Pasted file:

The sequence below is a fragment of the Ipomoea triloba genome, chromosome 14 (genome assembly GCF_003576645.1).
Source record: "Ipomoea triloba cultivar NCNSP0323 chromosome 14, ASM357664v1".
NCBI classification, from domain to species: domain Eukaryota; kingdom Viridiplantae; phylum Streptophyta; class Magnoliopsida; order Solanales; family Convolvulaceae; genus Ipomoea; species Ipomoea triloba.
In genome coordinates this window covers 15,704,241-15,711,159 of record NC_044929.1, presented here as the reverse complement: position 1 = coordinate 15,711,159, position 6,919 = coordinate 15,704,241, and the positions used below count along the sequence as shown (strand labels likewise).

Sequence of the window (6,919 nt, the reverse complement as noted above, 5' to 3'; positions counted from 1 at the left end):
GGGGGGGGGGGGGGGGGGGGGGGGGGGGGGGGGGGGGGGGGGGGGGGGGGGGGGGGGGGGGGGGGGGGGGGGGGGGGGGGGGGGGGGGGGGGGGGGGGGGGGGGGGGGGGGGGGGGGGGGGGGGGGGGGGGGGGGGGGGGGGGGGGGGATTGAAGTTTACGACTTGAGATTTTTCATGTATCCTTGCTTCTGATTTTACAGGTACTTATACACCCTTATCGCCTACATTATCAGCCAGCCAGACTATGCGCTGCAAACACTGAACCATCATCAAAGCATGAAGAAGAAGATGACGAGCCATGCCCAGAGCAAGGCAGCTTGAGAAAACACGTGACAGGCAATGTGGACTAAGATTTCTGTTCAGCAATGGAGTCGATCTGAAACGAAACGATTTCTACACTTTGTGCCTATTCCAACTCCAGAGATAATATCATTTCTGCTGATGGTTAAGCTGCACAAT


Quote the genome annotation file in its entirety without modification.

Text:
The sequence below is a fragment of the Ipomoea triloba genome, chromosome 14 (genome assembly GCF_003576645.1).
Source record: "Ipomoea triloba cultivar NCNSP0323 chromosome 14, ASM357664v1".
NCBI classification, from domain to species: domain Eukaryota; kingdom Viridiplantae; phylum Streptophyta; class Magnoliopsida; order Solanales; family Convolvulaceae; genus Ipomoea; species Ipomoea triloba.
In genome coordinates this window covers 15,704,241-15,711,159 of record NC_044929.1, presented here as the reverse complement: position 1 = coordinate 15,711,159, position 6,919 = coordinate 15,704,241, and the positions used below count along the sequence as shown (strand labels likewise).

Sequence of the window (6,919 nt, the reverse complement as noted above, 5' to 3'; positions counted from 1 at the left end):
GGGGGGGGGGGGGGGGGGGGGGGGGGGGGGGGGGGGGGGGGGGGGGGGGGGGGGGGGGGGGGGGGGGGGGGGGGGGGGGGGGGGGGGGGGGGGGGGGGGGGGGGGGGGGGGGGGGGGGGGGGGGGGGGGGGGGGGGGGGGGGGGGGGGATTGAAGTTTACGACTTGAGATTTTTCATGTATCCTTGCTTCTGATTTTACAGGTACTTATACACCCTTATCGCCTACATTATCAGCCAGCCAGACTATGCGCTGCAAACACTGAACCATCATCAAAGCATGAAGAAGAAGATGACGAGCCATGCCCAGAGCAAGGCAGCTTGAGAAAACACGTGACAGGCAATGTGGACTAAGATTTCTGTTCAGCAATGGAGTCGATCTGAAACGAAACGATTTCTACACTTTGTGCCTATTCCAACTCCAGAGATAATATCATTTCTGCTGATGGTTAAGCTGCACAAT